For adults in the intensive care unit (ICU) with septic shock, intravenous fluid restriction does not result in fewer deaths at 90 days than standard intravenous fluid therapy, according to a study published online June 17 in the New England Journal of Medicine to coincide with the annual Critical Care Reviews Meeting, held from June 15 to 17 in Belfast.
Tine S. Meyhoff, M.D., from Copenhagen University Hospital-Rigshospitalet in Denmark, and colleagues conducted an international, randomized trial involving 1,554 patients with septic shock in the ICU who were randomly assigned to receive either restricted intravenous fluid or standard intravenous fluid therapy (770 and 784 patients, respectively).
Participants in the restrictive fluid group received a median of 1,798 mL of intravenous fluid compared with a median of 3,811 mL in the standard fluid group. The researchers found that death occurred in 42.3 and 42.1 percent of participants in the restrictive-fluid group and standard-fluid group, respectively, at 90 days. In the ICU, serious adverse events occurred at least once in 29.4 and 30.8 percent of patients in the restrictive-fluid and standard-fluid groups, respectively. At 90 days after randomization, the two groups had similar numbers of days alive without life support and days alive and out of the hospital.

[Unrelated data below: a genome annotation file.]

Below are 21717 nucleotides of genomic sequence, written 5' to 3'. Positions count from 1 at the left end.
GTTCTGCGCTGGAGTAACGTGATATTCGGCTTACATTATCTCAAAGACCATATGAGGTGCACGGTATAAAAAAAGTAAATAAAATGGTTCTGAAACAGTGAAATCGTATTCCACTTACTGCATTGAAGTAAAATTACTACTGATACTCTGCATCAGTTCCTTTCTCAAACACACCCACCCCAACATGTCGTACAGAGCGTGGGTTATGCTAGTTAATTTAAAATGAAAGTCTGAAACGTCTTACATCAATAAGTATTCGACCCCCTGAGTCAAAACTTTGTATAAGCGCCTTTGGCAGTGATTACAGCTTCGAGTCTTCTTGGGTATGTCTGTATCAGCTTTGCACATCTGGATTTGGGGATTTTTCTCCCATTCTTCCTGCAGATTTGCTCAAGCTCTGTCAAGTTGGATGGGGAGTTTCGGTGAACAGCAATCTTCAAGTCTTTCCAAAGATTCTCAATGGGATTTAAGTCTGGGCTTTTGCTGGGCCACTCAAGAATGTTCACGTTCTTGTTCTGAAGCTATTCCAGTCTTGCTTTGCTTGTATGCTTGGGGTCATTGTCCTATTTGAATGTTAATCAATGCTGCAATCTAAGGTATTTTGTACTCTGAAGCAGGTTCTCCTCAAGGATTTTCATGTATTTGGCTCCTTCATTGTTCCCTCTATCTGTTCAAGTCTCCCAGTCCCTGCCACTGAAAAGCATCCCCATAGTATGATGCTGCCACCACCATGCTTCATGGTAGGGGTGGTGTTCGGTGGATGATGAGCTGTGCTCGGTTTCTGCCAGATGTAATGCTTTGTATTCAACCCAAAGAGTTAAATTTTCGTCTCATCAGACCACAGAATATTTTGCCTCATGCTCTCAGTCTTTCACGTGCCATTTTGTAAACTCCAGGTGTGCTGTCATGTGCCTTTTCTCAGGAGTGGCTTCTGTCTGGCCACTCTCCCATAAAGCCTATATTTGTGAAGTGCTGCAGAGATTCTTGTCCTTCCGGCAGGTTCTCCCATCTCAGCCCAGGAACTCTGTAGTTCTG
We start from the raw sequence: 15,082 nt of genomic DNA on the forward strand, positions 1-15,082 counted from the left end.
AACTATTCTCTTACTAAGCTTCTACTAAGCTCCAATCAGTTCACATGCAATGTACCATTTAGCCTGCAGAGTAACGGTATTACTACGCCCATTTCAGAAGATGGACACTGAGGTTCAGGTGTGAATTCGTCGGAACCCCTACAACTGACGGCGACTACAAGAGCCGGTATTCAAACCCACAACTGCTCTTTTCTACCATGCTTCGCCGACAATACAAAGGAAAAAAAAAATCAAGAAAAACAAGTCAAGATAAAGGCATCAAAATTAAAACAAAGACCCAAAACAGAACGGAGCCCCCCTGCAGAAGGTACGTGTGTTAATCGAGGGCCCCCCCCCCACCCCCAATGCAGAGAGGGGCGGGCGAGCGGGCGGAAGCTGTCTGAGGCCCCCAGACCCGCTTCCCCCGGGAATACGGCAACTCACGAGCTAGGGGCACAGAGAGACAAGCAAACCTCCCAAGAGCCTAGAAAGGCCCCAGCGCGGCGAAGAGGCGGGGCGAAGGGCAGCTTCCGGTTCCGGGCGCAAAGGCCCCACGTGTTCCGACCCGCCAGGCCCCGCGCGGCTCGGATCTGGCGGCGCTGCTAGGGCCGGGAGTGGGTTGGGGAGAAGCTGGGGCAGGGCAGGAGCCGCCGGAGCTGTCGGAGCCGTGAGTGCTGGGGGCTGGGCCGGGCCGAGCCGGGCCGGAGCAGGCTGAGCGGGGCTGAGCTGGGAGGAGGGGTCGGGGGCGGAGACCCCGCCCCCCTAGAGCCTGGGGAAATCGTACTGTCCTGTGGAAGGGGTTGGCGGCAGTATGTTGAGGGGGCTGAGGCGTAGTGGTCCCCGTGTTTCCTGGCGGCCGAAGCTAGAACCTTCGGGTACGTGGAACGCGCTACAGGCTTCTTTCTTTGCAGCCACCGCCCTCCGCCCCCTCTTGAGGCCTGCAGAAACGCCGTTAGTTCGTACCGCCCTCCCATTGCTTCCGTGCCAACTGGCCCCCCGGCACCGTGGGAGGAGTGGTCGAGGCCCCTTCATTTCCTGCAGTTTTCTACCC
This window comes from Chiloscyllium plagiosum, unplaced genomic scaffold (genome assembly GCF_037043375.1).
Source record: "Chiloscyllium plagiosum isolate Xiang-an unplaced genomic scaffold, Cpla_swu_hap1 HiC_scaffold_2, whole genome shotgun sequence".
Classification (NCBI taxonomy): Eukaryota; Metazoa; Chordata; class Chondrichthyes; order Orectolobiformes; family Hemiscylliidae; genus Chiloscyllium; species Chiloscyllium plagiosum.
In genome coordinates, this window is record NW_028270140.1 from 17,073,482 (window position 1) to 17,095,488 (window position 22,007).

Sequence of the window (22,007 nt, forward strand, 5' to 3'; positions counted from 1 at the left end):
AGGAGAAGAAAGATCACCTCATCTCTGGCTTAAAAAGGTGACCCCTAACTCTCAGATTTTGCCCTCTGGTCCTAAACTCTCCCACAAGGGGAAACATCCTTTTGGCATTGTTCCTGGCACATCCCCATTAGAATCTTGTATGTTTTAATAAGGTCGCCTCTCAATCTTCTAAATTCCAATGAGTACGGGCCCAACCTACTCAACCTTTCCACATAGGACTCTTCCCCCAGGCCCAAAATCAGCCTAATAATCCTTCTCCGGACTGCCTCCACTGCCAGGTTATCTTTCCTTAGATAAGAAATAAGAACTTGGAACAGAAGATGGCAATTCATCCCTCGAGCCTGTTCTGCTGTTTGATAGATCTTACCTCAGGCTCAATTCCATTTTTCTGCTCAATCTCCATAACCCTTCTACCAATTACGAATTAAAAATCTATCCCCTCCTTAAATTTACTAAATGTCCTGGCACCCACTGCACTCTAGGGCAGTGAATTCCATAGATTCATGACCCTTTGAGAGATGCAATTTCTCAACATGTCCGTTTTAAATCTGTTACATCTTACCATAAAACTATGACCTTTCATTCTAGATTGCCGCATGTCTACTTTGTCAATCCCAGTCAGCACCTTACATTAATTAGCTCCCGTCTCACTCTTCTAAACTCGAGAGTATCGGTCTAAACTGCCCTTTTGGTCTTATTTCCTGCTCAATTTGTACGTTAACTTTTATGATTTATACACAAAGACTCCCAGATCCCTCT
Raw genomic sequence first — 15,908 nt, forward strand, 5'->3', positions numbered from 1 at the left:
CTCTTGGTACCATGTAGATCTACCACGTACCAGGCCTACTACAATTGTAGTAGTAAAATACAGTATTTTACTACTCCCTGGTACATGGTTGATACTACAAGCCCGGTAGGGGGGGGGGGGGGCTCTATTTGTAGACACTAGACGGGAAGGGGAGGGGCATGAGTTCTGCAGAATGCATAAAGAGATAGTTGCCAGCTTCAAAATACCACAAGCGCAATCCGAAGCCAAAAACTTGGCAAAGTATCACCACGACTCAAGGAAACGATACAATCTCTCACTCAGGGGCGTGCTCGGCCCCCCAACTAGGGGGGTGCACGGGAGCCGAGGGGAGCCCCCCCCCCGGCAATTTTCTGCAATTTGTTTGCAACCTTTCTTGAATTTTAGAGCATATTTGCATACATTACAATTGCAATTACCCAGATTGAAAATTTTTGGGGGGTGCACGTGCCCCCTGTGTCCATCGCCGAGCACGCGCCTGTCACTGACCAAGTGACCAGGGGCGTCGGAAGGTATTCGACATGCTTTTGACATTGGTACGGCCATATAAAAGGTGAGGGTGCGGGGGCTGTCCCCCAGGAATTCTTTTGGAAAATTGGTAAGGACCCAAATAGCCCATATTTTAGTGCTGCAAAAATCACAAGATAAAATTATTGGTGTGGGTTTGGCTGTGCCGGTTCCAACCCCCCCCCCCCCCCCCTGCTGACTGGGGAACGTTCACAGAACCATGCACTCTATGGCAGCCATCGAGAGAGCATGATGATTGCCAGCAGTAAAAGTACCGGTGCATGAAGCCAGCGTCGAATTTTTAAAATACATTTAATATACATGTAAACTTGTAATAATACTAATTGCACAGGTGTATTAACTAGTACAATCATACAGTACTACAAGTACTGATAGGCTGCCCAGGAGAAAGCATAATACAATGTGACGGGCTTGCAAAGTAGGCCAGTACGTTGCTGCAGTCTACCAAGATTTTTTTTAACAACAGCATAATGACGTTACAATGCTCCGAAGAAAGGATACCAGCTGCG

“We observed no significant differences in 90-day mortality or serious adverse events among the patients who received restricted fluid therapy and those who received standard therapy,” the authors write.
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